Now THIS is a cuttlefish. Yum.
After this little googling frenzy, I also came across this gem of a video. This cuttlefish has its head cut off but still reacts to soy sauce. I haven't actually seen this in Hong Kong, but it is truly terrifying.

This picture doesn't do it justice. I promise.
Another great adventure was the ox tongue. I saw it on the menu at a restaurant called The Curry House and we all thought it sounded like a great idea. Nope; it's not. I don't know if you can tell from this picture how gross it is. But I assure you that it wasn't great. It was super chewy and had a really bad taste, but the worst part was the texture. I felt like the ox was licking me. I could see that taste buds on the piece of meat and knowing that I was eating a tongue made it all too real. I won't be doing that again.

There's also a lot of wet markets where you can wander around outside to buy things like meats and groceries. After seeing all of the chicken feet and chicken liver for sale, I have been a bit hesitant to show there on my own. I hope to slowly work up courage, but I don't want to rush into anything. 

All in all, there has been a lot of great food that I've tried and loved in Hong Kong. Some was better than others, but I always look forward to trying new things because it's part of the adventure. Hey, even if I get sick, it'll make for a great story...eventually.

The Apartment

Nothing makes you feel like a grown-up quite as much as moving into your very own apartment. Sure, this one was technically on the top floor of a student dorm, but it was all mine. What's more, it had it's very own living room, bathroom, bedroom, and kitchen. I even have a full size fridge. That's right, you know you've graduated college when you've moved on from the mini fridge. Oh, and the laundry room's right next door. The first two things that convinced me that I would like this place was that there were ice cube trays in the freezer and mosquito zappers outside. Together, these two would help feed my ice addiction and help eradicate my horribly whiney reaction every time that I encounter my archenemy- the mosquito.

Anyway, back to the apartment. It's not much, but it's more than enough size for one person. Plus, when you only bring a 50 pound suitcase, how much space do you really need? It's not like it was completely empty though. I had a basic bed, wardrobe, and desk combo in my bedroom. A table with TWO chairs, a small (and slightly uncomfortable) couch, and a china cabinet were already in my living room. There was also a small TV in said cabinet. Jokes on me though because its cables don't work. Even if it did though, I'm not sure that I would make a habit of watching any of the local channels that I, more than likely, will never understand. There was also a hot plate, microwave, and rice cooker in my kitchen.

Jackpot of all jackpots though, we found a few bags of things left in the office by people who worked here last year. This is where we really made it big as I ended up with a pot, a pan, 3 forks, and a couple of plates and bowls to outfit my kitchen.  While this may seem too good to be true, I really lucked out. The other two got bedding out of the deal, but they had to hunt down their own pans. Oddly enough, the hot plates here apparently require magnetic pans. Who knew that was even a thing? I did score an excellent Hello Kitty duvet cover and a Lilo & Stitch throw pillow. I actually despise Hello Kitty, but it was super soft. I put it on my couch for awhile until I couldn't stand it anymore. I didn't want people to get the wrong impression.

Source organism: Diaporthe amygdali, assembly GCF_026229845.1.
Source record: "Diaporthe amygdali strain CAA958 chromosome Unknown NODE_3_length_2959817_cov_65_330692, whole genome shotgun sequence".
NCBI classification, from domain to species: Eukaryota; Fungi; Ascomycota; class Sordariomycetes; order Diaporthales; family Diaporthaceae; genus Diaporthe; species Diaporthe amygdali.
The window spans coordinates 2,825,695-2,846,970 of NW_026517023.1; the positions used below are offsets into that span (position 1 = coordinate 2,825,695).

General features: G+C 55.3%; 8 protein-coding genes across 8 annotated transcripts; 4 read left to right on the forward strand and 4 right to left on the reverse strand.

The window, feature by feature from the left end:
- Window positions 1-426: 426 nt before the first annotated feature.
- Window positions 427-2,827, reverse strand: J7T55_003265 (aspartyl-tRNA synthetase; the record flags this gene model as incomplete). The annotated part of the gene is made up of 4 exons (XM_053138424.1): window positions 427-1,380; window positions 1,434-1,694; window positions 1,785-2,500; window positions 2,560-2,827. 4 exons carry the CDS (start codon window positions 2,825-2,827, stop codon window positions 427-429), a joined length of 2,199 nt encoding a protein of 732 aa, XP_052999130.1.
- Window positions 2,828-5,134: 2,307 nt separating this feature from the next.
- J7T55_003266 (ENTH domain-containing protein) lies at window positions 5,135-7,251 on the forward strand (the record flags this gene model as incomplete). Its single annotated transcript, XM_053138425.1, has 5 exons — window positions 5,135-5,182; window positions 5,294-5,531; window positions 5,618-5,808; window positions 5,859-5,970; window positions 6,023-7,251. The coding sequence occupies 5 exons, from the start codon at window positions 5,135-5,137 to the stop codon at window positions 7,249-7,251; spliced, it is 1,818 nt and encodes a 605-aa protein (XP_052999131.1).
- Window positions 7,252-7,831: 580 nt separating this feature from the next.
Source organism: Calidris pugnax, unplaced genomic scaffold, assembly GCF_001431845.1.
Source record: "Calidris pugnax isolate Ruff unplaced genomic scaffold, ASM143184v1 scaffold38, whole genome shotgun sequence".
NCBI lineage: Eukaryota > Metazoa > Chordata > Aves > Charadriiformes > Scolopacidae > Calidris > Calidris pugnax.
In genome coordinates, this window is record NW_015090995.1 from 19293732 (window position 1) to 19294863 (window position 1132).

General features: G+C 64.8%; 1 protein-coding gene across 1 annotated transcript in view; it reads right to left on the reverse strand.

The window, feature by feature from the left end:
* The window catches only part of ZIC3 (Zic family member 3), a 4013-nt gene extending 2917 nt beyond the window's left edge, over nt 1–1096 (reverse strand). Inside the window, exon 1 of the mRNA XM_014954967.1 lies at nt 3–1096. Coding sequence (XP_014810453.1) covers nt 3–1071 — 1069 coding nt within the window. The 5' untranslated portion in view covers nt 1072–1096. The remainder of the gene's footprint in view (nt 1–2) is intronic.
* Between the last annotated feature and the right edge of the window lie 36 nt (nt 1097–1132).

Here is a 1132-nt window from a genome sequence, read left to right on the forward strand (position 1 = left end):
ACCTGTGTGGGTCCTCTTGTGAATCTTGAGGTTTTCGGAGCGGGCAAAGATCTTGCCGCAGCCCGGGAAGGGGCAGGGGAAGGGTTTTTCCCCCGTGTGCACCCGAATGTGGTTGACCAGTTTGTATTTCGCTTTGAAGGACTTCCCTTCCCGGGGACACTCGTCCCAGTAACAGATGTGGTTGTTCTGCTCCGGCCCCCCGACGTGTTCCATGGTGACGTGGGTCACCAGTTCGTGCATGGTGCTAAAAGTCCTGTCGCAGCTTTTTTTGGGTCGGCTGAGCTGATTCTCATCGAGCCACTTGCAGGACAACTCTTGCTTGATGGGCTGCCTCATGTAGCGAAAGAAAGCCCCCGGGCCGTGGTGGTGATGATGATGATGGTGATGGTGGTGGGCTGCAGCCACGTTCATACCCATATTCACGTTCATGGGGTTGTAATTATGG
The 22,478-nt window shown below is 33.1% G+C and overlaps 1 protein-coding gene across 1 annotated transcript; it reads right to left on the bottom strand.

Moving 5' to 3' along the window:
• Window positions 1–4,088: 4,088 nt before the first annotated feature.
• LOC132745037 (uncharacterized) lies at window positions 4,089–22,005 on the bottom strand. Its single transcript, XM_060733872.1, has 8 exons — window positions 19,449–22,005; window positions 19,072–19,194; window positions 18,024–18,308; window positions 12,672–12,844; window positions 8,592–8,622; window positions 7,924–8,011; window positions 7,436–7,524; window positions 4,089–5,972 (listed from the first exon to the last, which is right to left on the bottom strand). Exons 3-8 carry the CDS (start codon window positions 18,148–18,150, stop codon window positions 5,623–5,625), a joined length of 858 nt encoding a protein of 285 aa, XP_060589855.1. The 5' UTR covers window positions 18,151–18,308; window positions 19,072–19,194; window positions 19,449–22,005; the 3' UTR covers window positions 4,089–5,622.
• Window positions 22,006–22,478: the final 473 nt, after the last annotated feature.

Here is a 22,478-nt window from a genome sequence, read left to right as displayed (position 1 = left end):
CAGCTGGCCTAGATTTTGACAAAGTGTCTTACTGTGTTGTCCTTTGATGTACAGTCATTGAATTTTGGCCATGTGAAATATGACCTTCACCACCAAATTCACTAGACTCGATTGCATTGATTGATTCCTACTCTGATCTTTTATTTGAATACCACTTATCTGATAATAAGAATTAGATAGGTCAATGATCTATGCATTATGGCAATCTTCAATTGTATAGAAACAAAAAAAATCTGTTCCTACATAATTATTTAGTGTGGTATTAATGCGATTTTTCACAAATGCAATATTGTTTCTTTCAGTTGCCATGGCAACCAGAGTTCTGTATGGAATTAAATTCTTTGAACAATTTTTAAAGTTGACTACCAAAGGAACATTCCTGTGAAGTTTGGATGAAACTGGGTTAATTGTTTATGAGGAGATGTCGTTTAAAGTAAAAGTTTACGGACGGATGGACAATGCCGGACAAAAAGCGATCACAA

When I said that I didn't have a roommate, that was true. However, the other two did have a slight cockroach problem. By slight, I mean abnormally large creatures who can withstand nuclear warfare. I'm not sure if they already do, but militaries should really design body armor after these things. I spent my first few days paranoid that I would come across some of these pesky little demons in my own abode. I knew there had been sightings in my own building, as well as outside, but so far so good. There was also a giant spider in one of the other apartments that I dread finding in my own. The geckos in the other apartment didn't seem like a big deal to me. I mean, how bad can it be; at least it's somebody to talk to. They're perfectly harmless, after all. This all sounded good and brave, except then I found one in my own apartment.

It's not like geckos scare me, because obviously they don't. But they are a bit off-putting.  Nobody likes strange things darting around in their peripherals. But I had to be strong. And it was way too cute to try to kill. I captured that gecko in one of my precious cups and took it outside. My mother would be proud.

I also asserted my grown-upness when I fixed my hot water heater. Ok, so I didn't really do much but jiggle the batteries around underneath, but that's still pretty impressive. This hot water heater means I have to relight the pilot light every time I want hot water to shower or to wash dishes. So it's pretty important! So there!